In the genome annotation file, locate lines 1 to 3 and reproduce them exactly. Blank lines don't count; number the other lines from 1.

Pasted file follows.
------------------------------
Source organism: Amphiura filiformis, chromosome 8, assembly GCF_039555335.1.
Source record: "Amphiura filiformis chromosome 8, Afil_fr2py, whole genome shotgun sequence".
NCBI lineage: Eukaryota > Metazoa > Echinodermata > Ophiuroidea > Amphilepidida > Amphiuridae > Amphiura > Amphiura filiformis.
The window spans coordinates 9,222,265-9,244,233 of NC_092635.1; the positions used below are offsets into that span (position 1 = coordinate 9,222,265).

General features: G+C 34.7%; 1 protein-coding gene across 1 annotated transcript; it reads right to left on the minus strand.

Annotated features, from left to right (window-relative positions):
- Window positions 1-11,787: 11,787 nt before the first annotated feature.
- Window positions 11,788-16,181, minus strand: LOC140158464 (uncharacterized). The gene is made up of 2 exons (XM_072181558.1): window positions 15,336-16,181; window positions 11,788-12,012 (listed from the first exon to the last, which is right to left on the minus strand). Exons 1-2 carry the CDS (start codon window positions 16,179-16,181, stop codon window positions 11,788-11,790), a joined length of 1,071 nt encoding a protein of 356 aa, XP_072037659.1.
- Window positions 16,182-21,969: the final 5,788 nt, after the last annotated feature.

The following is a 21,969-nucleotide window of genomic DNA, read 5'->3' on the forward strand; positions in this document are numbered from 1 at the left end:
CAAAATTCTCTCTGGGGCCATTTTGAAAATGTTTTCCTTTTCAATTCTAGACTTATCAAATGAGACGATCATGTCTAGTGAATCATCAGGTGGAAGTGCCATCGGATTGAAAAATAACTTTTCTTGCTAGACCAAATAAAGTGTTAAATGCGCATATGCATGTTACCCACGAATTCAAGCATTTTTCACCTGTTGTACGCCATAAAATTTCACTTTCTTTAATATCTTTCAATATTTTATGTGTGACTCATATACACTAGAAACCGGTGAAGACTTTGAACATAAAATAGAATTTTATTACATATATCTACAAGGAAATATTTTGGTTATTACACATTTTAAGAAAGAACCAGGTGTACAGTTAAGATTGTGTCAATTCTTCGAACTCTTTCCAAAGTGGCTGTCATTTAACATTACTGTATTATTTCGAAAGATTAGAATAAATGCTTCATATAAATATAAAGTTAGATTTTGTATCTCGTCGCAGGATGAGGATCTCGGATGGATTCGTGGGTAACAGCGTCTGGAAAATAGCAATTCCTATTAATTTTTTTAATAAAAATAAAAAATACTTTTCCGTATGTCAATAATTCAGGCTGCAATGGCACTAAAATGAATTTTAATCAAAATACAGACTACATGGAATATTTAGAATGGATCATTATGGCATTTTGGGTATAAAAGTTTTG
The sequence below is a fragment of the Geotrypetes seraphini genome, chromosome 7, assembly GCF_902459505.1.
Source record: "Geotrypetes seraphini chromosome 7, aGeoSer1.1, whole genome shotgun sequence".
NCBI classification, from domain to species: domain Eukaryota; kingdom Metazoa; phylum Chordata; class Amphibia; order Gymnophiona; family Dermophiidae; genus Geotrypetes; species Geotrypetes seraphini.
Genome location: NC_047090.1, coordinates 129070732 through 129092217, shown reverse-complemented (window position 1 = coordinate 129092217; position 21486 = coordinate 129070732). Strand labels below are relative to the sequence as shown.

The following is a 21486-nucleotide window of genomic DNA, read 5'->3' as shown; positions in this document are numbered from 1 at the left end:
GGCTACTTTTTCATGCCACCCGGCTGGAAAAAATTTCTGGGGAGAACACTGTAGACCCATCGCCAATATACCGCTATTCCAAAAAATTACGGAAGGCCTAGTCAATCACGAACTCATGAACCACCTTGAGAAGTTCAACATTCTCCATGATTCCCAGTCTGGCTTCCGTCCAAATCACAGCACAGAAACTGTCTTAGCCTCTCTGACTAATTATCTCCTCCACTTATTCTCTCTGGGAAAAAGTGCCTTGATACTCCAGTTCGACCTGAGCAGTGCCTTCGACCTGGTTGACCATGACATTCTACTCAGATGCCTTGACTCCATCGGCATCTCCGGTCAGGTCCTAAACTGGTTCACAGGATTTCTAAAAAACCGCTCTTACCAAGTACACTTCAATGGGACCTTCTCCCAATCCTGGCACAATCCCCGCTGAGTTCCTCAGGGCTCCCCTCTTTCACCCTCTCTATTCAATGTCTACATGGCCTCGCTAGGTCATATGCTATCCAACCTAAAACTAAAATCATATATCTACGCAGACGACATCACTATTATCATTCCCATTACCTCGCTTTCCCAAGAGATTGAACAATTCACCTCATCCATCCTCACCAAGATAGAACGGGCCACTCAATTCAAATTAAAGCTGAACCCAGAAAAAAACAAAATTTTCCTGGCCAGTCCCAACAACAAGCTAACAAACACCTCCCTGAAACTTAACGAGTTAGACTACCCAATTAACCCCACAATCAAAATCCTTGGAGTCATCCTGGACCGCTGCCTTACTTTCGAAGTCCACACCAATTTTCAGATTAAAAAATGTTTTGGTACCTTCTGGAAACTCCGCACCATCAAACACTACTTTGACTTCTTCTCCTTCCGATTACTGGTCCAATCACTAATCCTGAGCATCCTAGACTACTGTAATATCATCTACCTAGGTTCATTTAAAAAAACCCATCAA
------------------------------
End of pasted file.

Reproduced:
Source organism: Amphiura filiformis, chromosome 8, assembly GCF_039555335.1.
Source record: "Amphiura filiformis chromosome 8, Afil_fr2py, whole genome shotgun sequence".
NCBI lineage: Eukaryota > Metazoa > Echinodermata > Ophiuroidea > Amphilepidida > Amphiuridae > Amphiura > Amphiura filiformis.